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June 11th, 2014 ~ Vol. 84 No. 23
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Looking Back - John Kinnear
Inside the Devil’s Breath
Crowsnest Pass Herald Front Page
As a mining historian I can tell you that there are not many books out there that dissect a particular mine disaster as comprehensively and as thoroughly as The Devil’s Breath. If ever you wanted to get your mind around the Hillcrest disaster this book is a must read.
Author Steve Hanon became fascinated by this story in the 1990’s when he was studying history in university and first learned what appeared to be an almost obscure fact: that Canada’s worst mining disaster had occurred here. For a time he worked at making film documentaries and eventually decided to focus on Hillcrest as he felt it was a story that needed to be told to the world.
As I mentioned in my last column after he completed this film in 2005 it began to nag him that there was much more to say than the film could ever tell because: “ television requires truncation, ruthless cutting, condensation, and even simplification that simply did not do the events justice.” So when he got the chance he moved to an isolated spot on Bowen Island in 2007 and there amongst the cedars and the silence immersed himself in his research, determined to get the whole story in all its complexities out there.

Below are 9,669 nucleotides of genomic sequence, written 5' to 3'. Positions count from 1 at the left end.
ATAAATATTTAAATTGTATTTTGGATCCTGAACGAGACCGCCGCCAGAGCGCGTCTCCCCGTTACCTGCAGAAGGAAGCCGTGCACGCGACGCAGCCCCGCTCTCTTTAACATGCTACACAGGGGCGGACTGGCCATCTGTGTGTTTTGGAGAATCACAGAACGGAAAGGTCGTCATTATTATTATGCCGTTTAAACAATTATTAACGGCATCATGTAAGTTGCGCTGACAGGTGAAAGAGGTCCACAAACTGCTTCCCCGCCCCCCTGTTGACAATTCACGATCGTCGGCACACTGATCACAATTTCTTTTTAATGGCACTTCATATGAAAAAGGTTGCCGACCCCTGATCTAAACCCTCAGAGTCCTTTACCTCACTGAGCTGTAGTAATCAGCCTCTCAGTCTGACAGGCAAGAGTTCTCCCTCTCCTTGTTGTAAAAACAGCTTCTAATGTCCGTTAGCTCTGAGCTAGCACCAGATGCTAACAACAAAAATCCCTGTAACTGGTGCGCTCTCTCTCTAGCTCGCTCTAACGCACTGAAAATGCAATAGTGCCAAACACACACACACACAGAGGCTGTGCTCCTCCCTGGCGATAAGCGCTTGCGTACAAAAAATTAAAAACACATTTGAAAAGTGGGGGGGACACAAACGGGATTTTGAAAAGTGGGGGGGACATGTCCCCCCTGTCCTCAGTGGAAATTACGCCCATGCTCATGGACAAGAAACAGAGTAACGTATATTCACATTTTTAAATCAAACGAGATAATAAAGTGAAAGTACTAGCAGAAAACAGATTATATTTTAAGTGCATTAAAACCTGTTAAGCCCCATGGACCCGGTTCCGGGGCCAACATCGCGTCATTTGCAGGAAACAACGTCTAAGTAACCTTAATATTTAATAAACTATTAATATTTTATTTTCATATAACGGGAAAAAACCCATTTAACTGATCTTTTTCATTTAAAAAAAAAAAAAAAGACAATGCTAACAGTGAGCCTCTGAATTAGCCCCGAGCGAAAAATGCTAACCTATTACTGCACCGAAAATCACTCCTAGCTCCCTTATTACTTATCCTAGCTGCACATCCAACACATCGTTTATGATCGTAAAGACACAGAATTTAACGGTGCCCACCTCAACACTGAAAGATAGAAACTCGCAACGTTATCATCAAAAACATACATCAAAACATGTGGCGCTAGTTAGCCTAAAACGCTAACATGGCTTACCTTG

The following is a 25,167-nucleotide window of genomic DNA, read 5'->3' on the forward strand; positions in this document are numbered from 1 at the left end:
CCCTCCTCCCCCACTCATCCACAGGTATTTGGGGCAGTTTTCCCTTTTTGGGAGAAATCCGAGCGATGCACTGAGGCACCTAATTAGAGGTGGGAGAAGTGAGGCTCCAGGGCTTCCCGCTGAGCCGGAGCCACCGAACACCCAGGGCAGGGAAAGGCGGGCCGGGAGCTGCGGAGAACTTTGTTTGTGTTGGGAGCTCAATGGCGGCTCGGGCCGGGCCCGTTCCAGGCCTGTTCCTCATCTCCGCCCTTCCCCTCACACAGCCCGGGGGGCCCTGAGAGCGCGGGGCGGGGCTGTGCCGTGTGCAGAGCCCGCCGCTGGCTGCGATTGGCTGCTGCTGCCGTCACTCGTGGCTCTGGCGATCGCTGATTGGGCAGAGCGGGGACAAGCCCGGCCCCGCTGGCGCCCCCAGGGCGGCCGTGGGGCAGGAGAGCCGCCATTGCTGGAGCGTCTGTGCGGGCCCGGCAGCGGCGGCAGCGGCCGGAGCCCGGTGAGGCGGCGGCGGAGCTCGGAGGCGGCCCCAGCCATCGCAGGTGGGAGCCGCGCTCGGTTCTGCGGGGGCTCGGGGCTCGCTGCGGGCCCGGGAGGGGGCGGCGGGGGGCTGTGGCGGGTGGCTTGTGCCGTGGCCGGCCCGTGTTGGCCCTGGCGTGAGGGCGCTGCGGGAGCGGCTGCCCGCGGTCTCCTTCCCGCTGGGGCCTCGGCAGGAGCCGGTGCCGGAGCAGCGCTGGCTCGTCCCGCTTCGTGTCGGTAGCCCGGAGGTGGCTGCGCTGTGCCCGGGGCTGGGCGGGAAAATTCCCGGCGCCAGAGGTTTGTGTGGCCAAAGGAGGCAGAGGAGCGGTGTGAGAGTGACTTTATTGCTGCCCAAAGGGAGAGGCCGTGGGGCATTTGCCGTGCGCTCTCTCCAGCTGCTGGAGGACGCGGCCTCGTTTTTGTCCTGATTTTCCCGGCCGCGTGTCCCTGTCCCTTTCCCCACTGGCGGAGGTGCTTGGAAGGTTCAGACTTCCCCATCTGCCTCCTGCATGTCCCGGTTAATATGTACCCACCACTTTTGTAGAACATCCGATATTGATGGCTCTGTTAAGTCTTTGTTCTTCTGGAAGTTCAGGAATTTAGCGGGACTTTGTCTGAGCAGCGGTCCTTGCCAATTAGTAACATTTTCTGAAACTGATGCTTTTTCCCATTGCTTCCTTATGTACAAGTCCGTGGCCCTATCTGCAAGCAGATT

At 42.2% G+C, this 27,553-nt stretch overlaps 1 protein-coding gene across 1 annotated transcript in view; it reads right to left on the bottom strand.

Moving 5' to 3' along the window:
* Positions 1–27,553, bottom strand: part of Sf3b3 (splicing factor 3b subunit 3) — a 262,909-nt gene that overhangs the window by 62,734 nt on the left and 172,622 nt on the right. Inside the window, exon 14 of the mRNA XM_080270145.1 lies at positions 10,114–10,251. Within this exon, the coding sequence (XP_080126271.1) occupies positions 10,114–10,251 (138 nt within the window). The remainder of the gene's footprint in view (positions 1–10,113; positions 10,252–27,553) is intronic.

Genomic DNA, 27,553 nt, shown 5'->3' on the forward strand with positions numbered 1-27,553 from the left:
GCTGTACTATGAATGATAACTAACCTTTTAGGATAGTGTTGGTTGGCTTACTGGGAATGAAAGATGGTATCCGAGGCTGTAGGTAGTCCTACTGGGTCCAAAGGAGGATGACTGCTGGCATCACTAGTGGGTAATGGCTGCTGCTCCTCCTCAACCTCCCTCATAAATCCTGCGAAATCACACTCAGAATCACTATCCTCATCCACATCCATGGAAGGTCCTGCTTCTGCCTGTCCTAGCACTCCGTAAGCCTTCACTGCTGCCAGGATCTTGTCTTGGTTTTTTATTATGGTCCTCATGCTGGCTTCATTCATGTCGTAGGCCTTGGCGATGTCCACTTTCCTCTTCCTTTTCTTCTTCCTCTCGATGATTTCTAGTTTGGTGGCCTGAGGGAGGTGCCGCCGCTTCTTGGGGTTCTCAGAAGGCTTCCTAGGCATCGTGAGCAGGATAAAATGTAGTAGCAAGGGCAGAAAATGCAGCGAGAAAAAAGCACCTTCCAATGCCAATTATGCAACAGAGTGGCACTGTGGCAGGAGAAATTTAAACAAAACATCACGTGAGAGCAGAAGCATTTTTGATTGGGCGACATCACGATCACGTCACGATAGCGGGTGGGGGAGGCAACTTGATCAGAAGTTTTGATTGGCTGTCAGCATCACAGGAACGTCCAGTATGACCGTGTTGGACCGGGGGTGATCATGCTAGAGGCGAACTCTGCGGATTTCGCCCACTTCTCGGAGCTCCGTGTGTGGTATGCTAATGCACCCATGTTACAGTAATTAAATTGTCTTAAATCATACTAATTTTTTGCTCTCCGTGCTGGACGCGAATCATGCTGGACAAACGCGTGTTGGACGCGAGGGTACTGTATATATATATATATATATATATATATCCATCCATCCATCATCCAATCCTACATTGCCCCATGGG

Sifting through conflicting newspaper articles, memoirs, inquiry and inquest documents and company and ministry reports he has patched together a clearer picture of what happened before, during and after that horrific explosion. This was no easy task as any researcher will tell you. Verification of numbers, names and the timeline of events can be a nightmare. It takes a lot of determined focus to pull an important story like Hillcrest together into a concise unfolding of events.
Probably the most important thing about Steve’s book is that he recognized that to tell the story properly one needs to understand: “the context within which these events unfolded” and that that context must include: “the temper of the times, the ideas, attitudes, personal connections, events and beliefs that shaped their behaviour.”
Hanon takes six chapters and 111 pages to lead you into the unfolding of June 19th. This lead-in includes a detailed profile of C.P. Hill the American founder of Hill Crest Coal and Coke Company and a fascinating and controversial man. (Notice Hillcrest was originally spelled as two words)! He also realized it was important to look back prior to Hillcrest at what he termed “The Lurking Threat” of mine disasters and poor practices that led to them. He reviews “Life and Ideas in the Pass” and included a chapter that is a serious overview of the Bellevue disaster of 1910 that took 31 lives.